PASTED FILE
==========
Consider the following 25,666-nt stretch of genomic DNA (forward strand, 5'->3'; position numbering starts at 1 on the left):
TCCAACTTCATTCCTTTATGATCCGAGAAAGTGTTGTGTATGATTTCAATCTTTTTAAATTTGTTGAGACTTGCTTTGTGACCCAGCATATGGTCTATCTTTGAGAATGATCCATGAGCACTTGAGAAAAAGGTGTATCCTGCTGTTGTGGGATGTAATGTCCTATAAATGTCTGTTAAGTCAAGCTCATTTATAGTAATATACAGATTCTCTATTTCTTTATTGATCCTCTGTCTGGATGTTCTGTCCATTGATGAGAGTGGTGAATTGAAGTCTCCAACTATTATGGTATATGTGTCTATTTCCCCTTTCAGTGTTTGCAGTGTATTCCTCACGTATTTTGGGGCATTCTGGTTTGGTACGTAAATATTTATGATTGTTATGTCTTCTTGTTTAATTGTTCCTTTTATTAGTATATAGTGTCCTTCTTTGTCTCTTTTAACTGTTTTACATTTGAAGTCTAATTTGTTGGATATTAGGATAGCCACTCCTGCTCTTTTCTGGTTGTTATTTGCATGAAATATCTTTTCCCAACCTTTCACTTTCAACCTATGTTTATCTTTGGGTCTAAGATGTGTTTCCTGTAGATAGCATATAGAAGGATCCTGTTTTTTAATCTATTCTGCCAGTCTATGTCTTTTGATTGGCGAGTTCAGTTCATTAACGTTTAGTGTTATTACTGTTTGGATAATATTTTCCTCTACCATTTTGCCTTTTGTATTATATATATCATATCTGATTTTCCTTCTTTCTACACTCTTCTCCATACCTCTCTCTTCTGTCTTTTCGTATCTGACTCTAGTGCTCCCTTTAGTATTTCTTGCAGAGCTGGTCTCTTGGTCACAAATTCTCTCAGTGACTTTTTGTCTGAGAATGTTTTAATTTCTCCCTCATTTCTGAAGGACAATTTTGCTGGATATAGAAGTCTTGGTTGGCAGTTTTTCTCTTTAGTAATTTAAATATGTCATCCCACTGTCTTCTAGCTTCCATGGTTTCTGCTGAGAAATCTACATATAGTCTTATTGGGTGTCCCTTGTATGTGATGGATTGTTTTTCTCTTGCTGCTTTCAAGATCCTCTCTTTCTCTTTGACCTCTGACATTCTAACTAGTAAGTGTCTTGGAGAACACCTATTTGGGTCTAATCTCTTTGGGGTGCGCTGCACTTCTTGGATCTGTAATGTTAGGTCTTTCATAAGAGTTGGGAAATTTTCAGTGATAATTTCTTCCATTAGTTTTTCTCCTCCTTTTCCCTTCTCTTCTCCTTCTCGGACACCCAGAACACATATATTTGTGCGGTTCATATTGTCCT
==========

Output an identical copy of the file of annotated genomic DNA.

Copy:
Consider the following 25,666-nt stretch of genomic DNA (forward strand, 5'->3'; position numbering starts at 1 on the left):
TCCAACTTCATTCCTTTATGATCCGAGAAAGTGTTGTGTATGATTTCAATCTTTTTAAATTTGTTGAGACTTGCTTTGTGACCCAGCATATGGTCTATCTTTGAGAATGATCCATGAGCACTTGAGAAAAAGGTGTATCCTGCTGTTGTGGGATGTAATGTCCTATAAATGTCTGTTAAGTCAAGCTCATTTATAGTAATATACAGATTCTCTATTTCTTTATTGATCCTCTGTCTGGATGTTCTGTCCATTGATGAGAGTGGTGAATTGAAGTCTCCAACTATTATGGTATATGTGTCTATTTCCCCTTTCAGTGTTTGCAGTGTATTCCTCACGTATTTTGGGGCATTCTGGTTTGGTACGTAAATATTTATGATTGTTATGTCTTCTTGTTTAATTGTTCCTTTTATTAGTATATAGTGTCCTTCTTTGTCTCTTTTAACTGTTTTACATTTGAAGTCTAATTTGTTGGATATTAGGATAGCCACTCCTGCTCTTTTCTGGTTGTTATTTGCATGAAATATCTTTTCCCAACCTTTCACTTTCAACCTATGTTTATCTTTGGGTCTAAGATGTGTTTCCTGTAGATAGCATATAGAAGGATCCTGTTTTTTAATCTATTCTGCCAGTCTATGTCTTTTGATTGGCGAGTTCAGTTCATTAACGTTTAGTGTTATTACTGTTTGGATAATATTTTCCTCTACCATTTTGCCTTTTGTATTATATATATCATATCTGATTTTCCTTCTTTCTACACTCTTCTCCATACCTCTCTCTTCTGTCTTTTCGTATCTGACTCTAGTGCTCCCTTTAGTATTTCTTGCAGAGCTGGTCTCTTGGTCACAAATTCTCTCAGTGACTTTTTGTCTGAGAATGTTTTAATTTCTCCCTCATTTCTGAAGGACAATTTTGCTGGATATAGAAGTCTTGGTTGGCAGTTTTTCTCTTTAGTAATTTAAATATGTCATCCCACTGTCTTCTAGCTTCCATGGTTTCTGCTGAGAAATCTACATATAGTCTTATTGGGTGTCCCTTGTATGTGATGGATTGTTTTTCTCTTGCTGCTTTCAAGATCCTCTCTTTCTCTTTGACCTCTGACATTCTAACTAGTAAGTGTCTTGGAGAACACCTATTTGGGTCTAATCTCTTTGGGGTGCGCTGCACTTCTTGGATCTGTAATGTTAGGTCTTTCATAAGAGTTGGGAAATTTTCAGTGATAATTTCTTCCATTAGTTTTTCTCCTCCTTTTCCCTTCTCTTCTCCTTCTCGGACACCCAGAACACATATATTTGTGCGGTTCATATTGTCCT